“It was entirely unclear what kind of feminism would make sense or even be useful post-communism,” said Katie Detwiler, Ms. Snitow’s longtime collaborator, who traveled with her to Eastern Europe, organizing conferences, connecting women in the region with each other and sharing the lessons of hard-fought battles in the United States.

“It gave her fresh ground for rethinking feminist politics, both East and West,” Detwiler said.

Ms. Snitow’s last book, “Visitors,” to be published in the spring, is a memoir of her quarter-century of devotion to that effort — long enough for her to witness the rise of right-wing governments hostile to feminism. She always ended up where she began, with uncertainty, as she did in a 2015 speech to feminists in Warsaw, Poland, about how to survive the backlash.

“Even though the people against us are very, very sure,” she said, “we don’t have to be that sure. Feminism is inevitably uncertain and unresolvable.”

Ann Barr Snitow was born on May 8, 1943, in Manhattan to Charles and Virginia (Levitt) Snitow. Her father was a lawyer and also produced trade shows. Her mother was a high school English teacher and later became active in Jewish causes; she served as president of the women’s division of the American Jewish Congress and supported projects in Israel, such as a shelter for battered women and the first lesbian magazine.

When Ann was a toddler, the family moved to Scarsdale, New York. She graduated from Cornell in 1965 with a bachelor’s degree in English and began work on her doctorate in English at the University of London. But by 1968, she was eager to join in the political upheaval in the United States and so broke off her studies and went back to New York. (She would not earn her Ph.D. until 1979.)


“To sit in the British Library while the world was exploding was not the right thing,” she said in a 2016 interview with The Nation.

In 1977, while she was working at the radio station, a listener named Daniel Goode, who was captivated by her, wrote her a letter. She never answered, so he called in to the show. They met for lunch, and the next year moved in together. They were married 26 years later, in 2004. Goode, a composer and clarinetist, said they finally got married to ensure full property rights for the remaining spouse when the other was gone.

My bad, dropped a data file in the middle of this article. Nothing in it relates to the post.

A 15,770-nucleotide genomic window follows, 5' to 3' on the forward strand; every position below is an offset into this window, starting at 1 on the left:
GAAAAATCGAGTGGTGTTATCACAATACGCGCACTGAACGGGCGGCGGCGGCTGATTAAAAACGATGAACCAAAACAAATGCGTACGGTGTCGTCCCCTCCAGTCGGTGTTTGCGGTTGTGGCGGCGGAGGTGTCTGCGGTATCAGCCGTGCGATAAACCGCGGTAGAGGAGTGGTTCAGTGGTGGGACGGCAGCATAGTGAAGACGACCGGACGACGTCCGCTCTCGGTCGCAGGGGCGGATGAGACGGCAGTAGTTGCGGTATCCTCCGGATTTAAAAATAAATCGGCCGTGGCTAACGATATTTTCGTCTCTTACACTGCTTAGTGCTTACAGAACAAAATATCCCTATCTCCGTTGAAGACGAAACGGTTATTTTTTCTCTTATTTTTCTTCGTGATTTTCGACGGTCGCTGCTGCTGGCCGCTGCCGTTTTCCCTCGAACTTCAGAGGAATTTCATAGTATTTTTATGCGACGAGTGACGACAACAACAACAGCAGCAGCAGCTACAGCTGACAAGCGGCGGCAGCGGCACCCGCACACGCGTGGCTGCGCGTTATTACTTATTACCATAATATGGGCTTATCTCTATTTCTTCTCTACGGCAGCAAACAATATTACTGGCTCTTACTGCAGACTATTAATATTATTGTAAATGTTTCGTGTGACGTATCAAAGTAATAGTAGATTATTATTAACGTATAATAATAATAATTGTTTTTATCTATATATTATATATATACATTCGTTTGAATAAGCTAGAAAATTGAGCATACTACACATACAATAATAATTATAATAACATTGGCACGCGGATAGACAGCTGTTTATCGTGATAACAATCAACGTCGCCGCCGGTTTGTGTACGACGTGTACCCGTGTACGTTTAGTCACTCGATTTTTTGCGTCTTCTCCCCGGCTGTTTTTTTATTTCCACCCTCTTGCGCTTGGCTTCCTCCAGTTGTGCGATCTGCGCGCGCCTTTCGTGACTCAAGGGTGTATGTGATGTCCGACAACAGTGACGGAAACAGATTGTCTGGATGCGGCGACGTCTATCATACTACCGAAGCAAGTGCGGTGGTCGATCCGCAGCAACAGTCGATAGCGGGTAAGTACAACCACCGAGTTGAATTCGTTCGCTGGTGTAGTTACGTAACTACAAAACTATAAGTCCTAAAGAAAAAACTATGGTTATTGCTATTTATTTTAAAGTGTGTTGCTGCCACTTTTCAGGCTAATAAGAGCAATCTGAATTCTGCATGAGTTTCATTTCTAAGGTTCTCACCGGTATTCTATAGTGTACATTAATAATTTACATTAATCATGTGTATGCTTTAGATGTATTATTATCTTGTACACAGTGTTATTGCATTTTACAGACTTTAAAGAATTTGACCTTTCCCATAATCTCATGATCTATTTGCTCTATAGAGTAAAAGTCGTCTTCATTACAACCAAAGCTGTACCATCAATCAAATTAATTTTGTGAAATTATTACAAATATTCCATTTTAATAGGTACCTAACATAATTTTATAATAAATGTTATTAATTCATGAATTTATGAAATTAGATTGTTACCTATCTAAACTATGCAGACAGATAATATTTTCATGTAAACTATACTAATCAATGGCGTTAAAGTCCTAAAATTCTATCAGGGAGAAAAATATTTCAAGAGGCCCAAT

Goode survives Ms. Snitow, as does her brother and her niece, Tania Chelnov-Snitow.

When she left London, Ms. Snitow emerged on the feminist scene in New York in 1969 as a founding member of the New York Radical Feminists, a consciousness-raising group — one of many in the era’s much-splintered world of feminist organizations. The goal of this group was to create a more broad-based, nonhierarchical women’s movement, as outlined by writer Vivian Gornick in her seminal call to arms, “The Next Great Moment in History is Theirs,” published in 1969 in The Village Voice.


Its leaders left within a year because of internal disputes, and the organizational structure was dismantled. Ms. Snitow joined another consciousness-raising group that met regularly for the next 15 years.

To her young self, feminism was about personal freedom and pleasure.

“People have assumed that feminism was a hit against heterosexual sex, but for a lot of us, it was exactly the opposite, especially for heterosexual women like me,” she recalled in the interview in The Nation.